It was a hot afternoon for mid September as the residents of the Golden Living Center in Westminster gathered on the facility's back patio, but no one seemed to mind the warmth. The attention of the dozen or so people gathered, was focused solely on something with a cold, wet nose: Rio and his wagging tail.
Rio is an 11-month-old sight-hound mix dog visiting as part of the Humane Society of Carroll County's new pet therapy program. Playful — he chased around the reflection from the face of a watch like a cat — but mellow and friendly, Rio greeted each resident eagerly, accepting petting, shaking when asked and earning smiles.
"I just think he's wonderful … he's very gentle," said Gail Breeback, a center resident since April. "I think it would be great to let Rio run through and take care of us."
Wednesday was the first visit from the Humane Society, but Executive Director Charles Brown said he would like to begin bringing at least one animal by every two weeks.
"I've done this kind of program at every shelter I have been at, and it's just a great way to get out in the community and get that outreach," said Brown, who has worked at shelters in Key West, Florida, Terre Haute, Indiana and places in between. "It's good for the dog, obviously, because it gets the dog out of the kennel … And judging from the folks here, people love it."
When the Humane Society first approached the Golden Living Center about starting a pet therapy program, Activity Director Cynthia Hughes said she was thrilled given how positively the center residents responded to animals. Many times, she said, a person who has difficulty speaking will brighten and make a connection with an animal in a way not otherwise possible.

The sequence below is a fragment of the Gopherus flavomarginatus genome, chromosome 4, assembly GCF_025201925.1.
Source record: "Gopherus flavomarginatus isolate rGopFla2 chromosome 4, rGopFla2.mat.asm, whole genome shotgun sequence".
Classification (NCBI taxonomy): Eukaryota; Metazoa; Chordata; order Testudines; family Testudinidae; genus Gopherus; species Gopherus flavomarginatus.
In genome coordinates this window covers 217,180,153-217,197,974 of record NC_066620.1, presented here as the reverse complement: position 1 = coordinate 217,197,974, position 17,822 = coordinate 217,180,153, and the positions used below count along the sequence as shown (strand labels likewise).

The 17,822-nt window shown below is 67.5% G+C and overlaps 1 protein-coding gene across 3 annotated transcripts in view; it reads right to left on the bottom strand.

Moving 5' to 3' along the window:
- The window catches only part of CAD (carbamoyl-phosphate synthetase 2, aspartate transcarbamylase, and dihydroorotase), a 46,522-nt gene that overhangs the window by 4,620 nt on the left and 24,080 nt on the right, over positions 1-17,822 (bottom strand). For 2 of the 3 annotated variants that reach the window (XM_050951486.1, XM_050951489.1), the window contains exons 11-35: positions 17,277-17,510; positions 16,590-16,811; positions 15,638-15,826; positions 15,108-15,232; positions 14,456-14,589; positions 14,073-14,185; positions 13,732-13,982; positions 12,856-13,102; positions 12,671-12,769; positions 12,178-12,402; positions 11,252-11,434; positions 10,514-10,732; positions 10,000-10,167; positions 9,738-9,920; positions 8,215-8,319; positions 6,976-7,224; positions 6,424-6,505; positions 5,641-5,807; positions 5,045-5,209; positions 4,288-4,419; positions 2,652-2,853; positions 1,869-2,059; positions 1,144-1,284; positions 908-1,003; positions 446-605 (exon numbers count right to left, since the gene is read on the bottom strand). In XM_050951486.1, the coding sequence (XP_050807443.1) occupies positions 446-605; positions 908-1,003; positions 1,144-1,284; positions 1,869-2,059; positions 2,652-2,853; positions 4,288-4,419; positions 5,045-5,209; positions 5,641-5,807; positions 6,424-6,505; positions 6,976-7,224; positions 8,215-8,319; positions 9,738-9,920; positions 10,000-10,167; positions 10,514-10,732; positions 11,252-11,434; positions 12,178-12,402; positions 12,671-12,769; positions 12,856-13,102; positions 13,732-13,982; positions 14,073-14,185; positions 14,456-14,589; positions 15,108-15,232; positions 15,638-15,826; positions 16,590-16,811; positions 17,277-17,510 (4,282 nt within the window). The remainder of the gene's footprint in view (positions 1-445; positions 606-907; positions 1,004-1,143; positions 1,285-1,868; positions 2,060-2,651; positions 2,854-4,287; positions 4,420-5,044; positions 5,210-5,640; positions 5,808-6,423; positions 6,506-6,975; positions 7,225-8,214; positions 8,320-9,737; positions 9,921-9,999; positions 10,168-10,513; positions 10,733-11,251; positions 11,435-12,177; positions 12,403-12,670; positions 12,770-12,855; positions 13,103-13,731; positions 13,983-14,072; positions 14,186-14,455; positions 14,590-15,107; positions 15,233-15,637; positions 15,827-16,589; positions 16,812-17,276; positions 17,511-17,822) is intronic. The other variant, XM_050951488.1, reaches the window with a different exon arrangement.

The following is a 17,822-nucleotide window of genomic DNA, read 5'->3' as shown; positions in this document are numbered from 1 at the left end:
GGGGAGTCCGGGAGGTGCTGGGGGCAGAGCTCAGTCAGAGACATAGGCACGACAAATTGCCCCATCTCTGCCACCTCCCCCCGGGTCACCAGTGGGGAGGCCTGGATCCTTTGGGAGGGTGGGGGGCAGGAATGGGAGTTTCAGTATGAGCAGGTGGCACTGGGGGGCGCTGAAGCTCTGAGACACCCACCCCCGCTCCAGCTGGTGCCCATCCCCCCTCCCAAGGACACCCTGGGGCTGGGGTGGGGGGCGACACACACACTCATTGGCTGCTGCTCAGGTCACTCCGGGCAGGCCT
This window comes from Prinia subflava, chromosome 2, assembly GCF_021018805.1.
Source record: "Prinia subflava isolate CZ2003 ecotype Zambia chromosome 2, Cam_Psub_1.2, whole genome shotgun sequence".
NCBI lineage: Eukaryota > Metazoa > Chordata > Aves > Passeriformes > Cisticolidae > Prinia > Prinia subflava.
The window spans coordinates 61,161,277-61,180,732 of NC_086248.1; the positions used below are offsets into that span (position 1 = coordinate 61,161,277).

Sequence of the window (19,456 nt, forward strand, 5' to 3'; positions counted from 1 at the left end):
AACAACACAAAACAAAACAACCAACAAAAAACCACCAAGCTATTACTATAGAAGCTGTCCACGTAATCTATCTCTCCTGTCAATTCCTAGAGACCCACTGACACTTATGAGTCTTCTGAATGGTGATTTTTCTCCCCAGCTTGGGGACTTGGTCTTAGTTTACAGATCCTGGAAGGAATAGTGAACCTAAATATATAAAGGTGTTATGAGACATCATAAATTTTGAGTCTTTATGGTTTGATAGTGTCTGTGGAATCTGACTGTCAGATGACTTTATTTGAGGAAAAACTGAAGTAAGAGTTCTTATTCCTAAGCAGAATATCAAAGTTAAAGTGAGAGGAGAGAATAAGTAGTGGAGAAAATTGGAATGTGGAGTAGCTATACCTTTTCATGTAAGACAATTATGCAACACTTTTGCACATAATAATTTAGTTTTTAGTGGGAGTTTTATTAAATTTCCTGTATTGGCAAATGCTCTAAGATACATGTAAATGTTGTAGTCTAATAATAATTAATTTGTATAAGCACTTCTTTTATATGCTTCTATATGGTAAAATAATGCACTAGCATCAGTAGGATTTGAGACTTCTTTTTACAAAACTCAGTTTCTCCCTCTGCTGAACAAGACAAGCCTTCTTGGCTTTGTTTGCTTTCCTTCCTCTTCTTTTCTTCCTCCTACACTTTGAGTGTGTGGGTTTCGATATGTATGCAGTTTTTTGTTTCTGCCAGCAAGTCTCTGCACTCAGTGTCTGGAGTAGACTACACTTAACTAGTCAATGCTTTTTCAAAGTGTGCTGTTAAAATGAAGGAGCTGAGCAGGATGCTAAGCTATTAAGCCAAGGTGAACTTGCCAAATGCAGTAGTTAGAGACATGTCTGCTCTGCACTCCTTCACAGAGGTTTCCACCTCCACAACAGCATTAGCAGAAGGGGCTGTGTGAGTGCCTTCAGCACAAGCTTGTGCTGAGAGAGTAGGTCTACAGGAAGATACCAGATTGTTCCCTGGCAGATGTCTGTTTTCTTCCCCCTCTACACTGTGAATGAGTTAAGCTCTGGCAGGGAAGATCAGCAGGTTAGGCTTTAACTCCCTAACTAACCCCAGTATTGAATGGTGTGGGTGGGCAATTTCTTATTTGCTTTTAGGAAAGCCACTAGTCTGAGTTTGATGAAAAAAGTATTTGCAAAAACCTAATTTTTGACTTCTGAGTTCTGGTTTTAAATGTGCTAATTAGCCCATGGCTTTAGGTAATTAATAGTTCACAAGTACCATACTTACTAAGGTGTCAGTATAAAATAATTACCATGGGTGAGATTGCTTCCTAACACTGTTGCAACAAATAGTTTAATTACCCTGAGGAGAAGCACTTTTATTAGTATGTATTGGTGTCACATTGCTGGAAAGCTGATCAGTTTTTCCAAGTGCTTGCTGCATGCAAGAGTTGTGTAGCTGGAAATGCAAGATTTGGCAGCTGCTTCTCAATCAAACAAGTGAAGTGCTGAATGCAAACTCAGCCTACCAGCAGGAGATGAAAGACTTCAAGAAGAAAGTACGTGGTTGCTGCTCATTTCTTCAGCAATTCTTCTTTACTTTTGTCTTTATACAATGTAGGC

"I told them any time they would like to come, they love animals here," Hughes said. "They never forget an animal. Animals, their religion or singing — they never forget that."
If the Humane Society can get more volunteers interested in helping with pet therapy programs, Brown said, the organization might be able to expand to other facilities in Carroll County and bring other animals out, such as cats or bunnies, a prospect that excited center resident Glenda Skinner, who had greatly enjoyed shaking Rio's paw.
"I can't wait. Dogs, cats, rabbits, pigs — I love the animals," she said.
Brown also said he hopes getting animals like Rio out of the shelter more often will increase the likelihood that someone will adopt them. Rio, he said, needs a permanent home.
"He is definitely a very elegant dog. He still has a lot of play in him at 11-months-old, but at the same time he settles very quickly and he is very eager to please," Brown said. "He would be an excellent dog with children, or older folks. He really is one of those dogs that is going to try to mold in to whatever kind of lifestyle his owners have."